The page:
At the heart of Friday's walkout. - Sen. Minority Leader Brown: "This is a defining moment for the relationship bet. Republicans & African-Americans."
Just as the Dean has penned another Dean classic in the preceding post, chalk up another classic and keeper for Baxter & Galloway in today's Political Insider:
At the heart of Friday's walkout
It's too easy to say the past is never truly past. Every now and then, we must decide which past will stay with us — and for how long.
That was at the heart of last Friday's brief walkout by black legislators at the state Capitol. It was one of those startling, intense clashes of culture sure to help us define Georgia politics for the next generation or so.
The topic was a set of bills, one in the Senate and another in the House, to require that a voter present a photo ID before casting a ballot.
Republican heads were concerned about the Florida of November 2000, a time and place of butterfly ballots and razor-thin margins. Black Democrats had the Mississippi of 1960 on their minds — an era of literacy tests and other innocent-looking barriers to the ballot.
GOP lawmakers knew the bills would stir trouble — but not how much. "I didn't anticipate the depth of the emotion," admitted Sen. Cecil Staton (R-Macon), sponsor of the Senate bill.
"I looked at the current law and the things you can use for voter ID — I mean, you can walk in and vote with a power bill?" he said, not without some exasperation.
But the concern is more than just academic. There is a deep suspicion among many newly empowered Republicans that the voting process in many African-American communities is tainted. How else, many ask in private, to explain U.S. Rep. Cynthia McKinney?
Examples are hard to come by — voter fraud is a difficult crime to prosecute, Staton said. "But I think we would be putting our heads in the sand if we did not recognize that voter fraud is going on in this state," he said.
African-American lawmakers say the Republicans well understand that voters on society's edges — the ones least likely to carry a driver's license or passport — are disproportionately black.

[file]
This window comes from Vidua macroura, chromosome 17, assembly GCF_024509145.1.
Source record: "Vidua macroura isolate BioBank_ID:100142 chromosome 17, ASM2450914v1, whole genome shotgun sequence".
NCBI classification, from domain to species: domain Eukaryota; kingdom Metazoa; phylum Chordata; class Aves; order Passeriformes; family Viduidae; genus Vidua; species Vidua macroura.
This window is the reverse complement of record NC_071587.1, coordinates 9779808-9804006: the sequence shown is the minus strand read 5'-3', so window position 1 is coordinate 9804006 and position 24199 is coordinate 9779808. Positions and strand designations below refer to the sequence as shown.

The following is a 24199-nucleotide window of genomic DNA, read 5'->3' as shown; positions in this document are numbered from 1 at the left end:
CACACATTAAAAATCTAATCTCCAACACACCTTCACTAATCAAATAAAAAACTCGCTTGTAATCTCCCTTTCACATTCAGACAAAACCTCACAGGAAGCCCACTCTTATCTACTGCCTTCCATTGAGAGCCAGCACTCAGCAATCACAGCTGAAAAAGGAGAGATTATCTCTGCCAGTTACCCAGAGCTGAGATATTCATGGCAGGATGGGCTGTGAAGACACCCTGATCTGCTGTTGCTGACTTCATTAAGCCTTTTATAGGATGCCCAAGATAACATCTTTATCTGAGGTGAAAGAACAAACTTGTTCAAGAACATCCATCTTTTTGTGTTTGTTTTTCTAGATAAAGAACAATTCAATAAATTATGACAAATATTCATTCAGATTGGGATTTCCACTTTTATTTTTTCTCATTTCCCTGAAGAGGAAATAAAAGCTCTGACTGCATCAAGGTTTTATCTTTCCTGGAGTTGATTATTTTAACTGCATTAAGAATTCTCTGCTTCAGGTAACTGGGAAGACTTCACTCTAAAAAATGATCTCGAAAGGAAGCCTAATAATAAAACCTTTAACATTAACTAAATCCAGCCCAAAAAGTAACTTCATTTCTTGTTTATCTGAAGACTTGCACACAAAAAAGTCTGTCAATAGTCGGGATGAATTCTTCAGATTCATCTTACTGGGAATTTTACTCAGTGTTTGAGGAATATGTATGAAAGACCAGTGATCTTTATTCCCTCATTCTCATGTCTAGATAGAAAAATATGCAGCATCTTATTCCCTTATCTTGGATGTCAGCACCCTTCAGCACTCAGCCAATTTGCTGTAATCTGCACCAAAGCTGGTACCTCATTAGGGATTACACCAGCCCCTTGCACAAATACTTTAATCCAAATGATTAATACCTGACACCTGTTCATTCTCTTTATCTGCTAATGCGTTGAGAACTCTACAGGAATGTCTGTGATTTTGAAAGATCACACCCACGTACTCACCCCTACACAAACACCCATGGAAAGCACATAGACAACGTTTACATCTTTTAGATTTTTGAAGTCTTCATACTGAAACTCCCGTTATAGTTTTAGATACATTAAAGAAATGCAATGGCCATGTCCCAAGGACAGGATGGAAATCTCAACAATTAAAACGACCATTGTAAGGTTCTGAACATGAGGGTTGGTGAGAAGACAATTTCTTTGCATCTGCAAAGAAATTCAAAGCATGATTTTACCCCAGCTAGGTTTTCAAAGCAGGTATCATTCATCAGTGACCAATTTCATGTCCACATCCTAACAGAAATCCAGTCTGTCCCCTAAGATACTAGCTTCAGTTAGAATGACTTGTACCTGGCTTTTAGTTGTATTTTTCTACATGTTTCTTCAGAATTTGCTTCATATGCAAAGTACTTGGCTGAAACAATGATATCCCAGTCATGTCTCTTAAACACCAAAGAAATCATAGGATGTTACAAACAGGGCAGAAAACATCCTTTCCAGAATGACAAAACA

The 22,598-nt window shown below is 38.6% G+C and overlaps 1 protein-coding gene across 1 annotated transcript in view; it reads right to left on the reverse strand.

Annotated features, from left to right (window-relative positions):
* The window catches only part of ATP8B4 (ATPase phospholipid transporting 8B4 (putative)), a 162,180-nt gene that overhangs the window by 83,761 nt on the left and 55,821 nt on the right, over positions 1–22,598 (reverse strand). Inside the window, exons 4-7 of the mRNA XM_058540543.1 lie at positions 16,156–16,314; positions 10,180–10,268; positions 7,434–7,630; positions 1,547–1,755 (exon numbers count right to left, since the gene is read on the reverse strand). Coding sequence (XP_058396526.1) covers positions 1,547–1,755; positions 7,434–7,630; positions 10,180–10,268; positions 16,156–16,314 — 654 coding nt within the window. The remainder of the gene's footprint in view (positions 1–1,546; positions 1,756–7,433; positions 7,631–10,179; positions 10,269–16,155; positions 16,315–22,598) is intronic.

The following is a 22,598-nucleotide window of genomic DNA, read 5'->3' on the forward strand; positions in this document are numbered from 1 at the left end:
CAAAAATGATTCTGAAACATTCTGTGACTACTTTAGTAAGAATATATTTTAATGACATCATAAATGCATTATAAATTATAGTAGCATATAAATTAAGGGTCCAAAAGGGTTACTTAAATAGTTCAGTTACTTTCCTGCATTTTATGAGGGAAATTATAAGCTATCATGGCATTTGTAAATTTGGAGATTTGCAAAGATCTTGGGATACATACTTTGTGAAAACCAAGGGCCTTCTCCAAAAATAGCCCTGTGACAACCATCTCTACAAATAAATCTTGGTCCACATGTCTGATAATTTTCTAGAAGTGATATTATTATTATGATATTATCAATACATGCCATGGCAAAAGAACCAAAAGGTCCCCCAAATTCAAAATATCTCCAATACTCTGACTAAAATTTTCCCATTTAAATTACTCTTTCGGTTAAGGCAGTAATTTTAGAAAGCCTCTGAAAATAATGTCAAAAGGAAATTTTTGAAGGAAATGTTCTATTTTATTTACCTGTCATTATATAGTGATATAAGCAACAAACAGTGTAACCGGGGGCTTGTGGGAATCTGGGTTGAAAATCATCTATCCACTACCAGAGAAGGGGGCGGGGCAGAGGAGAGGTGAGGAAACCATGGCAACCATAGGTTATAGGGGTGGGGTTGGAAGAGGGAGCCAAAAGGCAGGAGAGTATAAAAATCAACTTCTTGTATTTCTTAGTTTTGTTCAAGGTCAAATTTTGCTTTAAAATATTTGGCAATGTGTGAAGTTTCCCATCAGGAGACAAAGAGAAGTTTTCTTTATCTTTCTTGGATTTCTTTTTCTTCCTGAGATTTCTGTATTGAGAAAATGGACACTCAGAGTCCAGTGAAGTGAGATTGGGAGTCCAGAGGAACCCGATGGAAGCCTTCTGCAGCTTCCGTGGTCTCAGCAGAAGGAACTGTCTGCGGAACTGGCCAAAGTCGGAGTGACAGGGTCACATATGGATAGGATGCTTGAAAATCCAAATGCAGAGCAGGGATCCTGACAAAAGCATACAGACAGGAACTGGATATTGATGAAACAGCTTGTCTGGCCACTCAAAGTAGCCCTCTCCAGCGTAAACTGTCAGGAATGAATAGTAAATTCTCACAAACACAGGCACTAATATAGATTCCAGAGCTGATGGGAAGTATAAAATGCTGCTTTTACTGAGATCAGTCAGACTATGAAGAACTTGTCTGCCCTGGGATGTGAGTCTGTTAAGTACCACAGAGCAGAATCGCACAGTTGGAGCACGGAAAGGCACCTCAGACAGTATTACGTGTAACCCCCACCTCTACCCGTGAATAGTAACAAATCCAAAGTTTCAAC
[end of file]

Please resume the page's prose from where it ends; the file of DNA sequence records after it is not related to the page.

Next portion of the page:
As the bills passed each chamber Friday, some of the anger expressed by black lawmakers was pure theater. State Sen. Emanuel Jones (D-Decatur), who wrapped himself in shackles as he walked out, owns three car dealerships.
But Sen. Kasim Reed's (D-Atlanta) tears of rage as he spoke from the Senate well were quite real. The normally soft-spoken Atlanta lawyer and many others came close to screaming in frustration at the Republican inability to see that, among many black Georgians, voting is as sacred a ritual as going to church, and should remain just as inviolate.
"It's not part of their life experience, so they don't think about it," said Rep. Carolyn Hugley (D-Columbus). "I'm just one generation removed. My mother was 40 years old before she could vote."
Senate Minority Leader Robert Brown (D-Macon) predicted that the evening would torpedo the GOP's current effort to woo black voters. "This is a defining moment for the relationship between Republicans and African-Americans," he declared.
Staton said his legislation is simply the finger of history moving on to other business. "This isn't about what happened 40 years ago, or about slavery," he said. "This is about 2005."
Ultimately, whose past is pertinent isn't a matter for the Legislature to decide. Georgia remains subject to the Voting Rights Act, and any change in election law must be approved by the federal government. That's who will decide whose past is truly past.
P.S. You can do what might otherwise be the right thing to do, but you do it in the wrong way or at the wrong time, and it becomes the wrong thing to do.
On Friday GOP lawmakers knew the bills would stir trouble — but not how much. They found out.
The Political Insider notes that since Georgia is one of the states subject to the Voting Rights Act, any change in election law must be approved by the federal government.
My prediction is that this law will pass muster with the U.S. Department of Justice. But it won't matter. GOP lawmakers will have won the battle but will lose the war come 2006 and later, at least in the Empire State of the South.
So let it be written; so let it be done.
The 3-13-05 AJC has an article about how the lingering anger over a vote to require picture IDs at the polls spilled over into a special Saturday session of the Georgia General Assembly, noting that those who walked out on Friday did so because they likened the photo ID requirements to the poll taxes, literacy tests and other obstacles used to suppress black votes. during segregation.
The article also notes that the House leaders have threatened to formally chastise or censure lawmakers who walked out Friday night.
It quotes several lawmakers who to denounced the photo ID requirement as hurting minorities, the poor and elderly who may not have driver's licenses or be close to places that issue official identification, including Sen. Vincent Fort (D-Atlanta).
"We passed a bill that will, in effect, disenfranchise people of color — it will disenfranchise people of modest means, it will disenfranchise people who have struggled long and hard to get the right to vote," Fort said. "That is a family value I hope no one can abide by."